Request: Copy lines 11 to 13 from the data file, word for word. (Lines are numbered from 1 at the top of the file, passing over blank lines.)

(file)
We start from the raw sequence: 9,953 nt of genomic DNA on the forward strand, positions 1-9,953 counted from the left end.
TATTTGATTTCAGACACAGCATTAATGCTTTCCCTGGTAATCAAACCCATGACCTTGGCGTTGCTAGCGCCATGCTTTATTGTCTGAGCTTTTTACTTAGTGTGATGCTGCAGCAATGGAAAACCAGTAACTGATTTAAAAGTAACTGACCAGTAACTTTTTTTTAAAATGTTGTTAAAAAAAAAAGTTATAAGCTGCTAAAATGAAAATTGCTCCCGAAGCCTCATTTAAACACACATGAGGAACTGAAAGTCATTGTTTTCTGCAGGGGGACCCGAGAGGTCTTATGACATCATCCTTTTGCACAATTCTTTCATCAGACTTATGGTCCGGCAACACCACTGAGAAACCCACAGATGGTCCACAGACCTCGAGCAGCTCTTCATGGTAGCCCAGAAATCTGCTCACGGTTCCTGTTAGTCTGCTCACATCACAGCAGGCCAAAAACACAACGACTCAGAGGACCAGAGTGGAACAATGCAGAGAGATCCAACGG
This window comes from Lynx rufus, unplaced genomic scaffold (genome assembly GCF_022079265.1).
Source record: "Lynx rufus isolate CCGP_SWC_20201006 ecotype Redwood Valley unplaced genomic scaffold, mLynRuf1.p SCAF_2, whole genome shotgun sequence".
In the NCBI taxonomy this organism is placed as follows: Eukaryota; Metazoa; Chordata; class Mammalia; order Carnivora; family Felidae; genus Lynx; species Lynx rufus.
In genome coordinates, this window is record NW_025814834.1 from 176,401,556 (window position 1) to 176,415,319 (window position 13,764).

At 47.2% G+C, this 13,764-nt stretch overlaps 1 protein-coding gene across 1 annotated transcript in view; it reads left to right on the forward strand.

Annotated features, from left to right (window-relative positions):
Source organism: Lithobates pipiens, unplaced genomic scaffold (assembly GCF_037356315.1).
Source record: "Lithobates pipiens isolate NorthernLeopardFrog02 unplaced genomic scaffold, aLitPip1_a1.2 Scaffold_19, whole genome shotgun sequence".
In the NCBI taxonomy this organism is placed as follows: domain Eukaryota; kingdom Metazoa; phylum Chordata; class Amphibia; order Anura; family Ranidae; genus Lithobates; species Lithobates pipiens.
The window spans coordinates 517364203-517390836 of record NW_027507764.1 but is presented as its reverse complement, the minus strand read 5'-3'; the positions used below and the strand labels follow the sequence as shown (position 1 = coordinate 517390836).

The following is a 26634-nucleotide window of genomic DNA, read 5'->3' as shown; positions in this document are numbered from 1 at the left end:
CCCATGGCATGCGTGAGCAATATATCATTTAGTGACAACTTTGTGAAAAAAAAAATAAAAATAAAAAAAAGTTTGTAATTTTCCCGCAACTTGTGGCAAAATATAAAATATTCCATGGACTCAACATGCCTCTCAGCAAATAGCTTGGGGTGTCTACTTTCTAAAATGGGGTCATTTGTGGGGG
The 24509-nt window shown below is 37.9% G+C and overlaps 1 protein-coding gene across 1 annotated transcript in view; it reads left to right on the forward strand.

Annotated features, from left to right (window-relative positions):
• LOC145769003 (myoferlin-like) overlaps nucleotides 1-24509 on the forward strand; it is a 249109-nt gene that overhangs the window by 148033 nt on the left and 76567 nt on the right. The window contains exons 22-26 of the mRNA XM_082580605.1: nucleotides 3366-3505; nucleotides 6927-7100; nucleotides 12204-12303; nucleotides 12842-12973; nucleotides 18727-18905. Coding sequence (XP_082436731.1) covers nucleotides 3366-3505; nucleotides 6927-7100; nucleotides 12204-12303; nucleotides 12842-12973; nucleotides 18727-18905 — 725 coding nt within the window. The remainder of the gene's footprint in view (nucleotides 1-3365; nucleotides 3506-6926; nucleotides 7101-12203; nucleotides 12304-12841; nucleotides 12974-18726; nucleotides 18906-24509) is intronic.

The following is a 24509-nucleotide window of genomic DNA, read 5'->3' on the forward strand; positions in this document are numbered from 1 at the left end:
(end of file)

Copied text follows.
In the NCBI taxonomy this organism is placed as follows: domain Eukaryota; kingdom Metazoa; phylum Chordata; class Amphibia; order Anura; family Ranidae; genus Lithobates; species Lithobates pipiens.
The window spans coordinates 517364203-517390836 of record NW_027507764.1 but is presented as its reverse complement, the minus strand read 5'-3'; the positions used below and the strand labels follow the sequence as shown (position 1 = coordinate 517390836).

The following is a 26634-nucleotide window of genomic DNA, read 5'->3' as shown; positions in this document are numbered from 1 at the left end: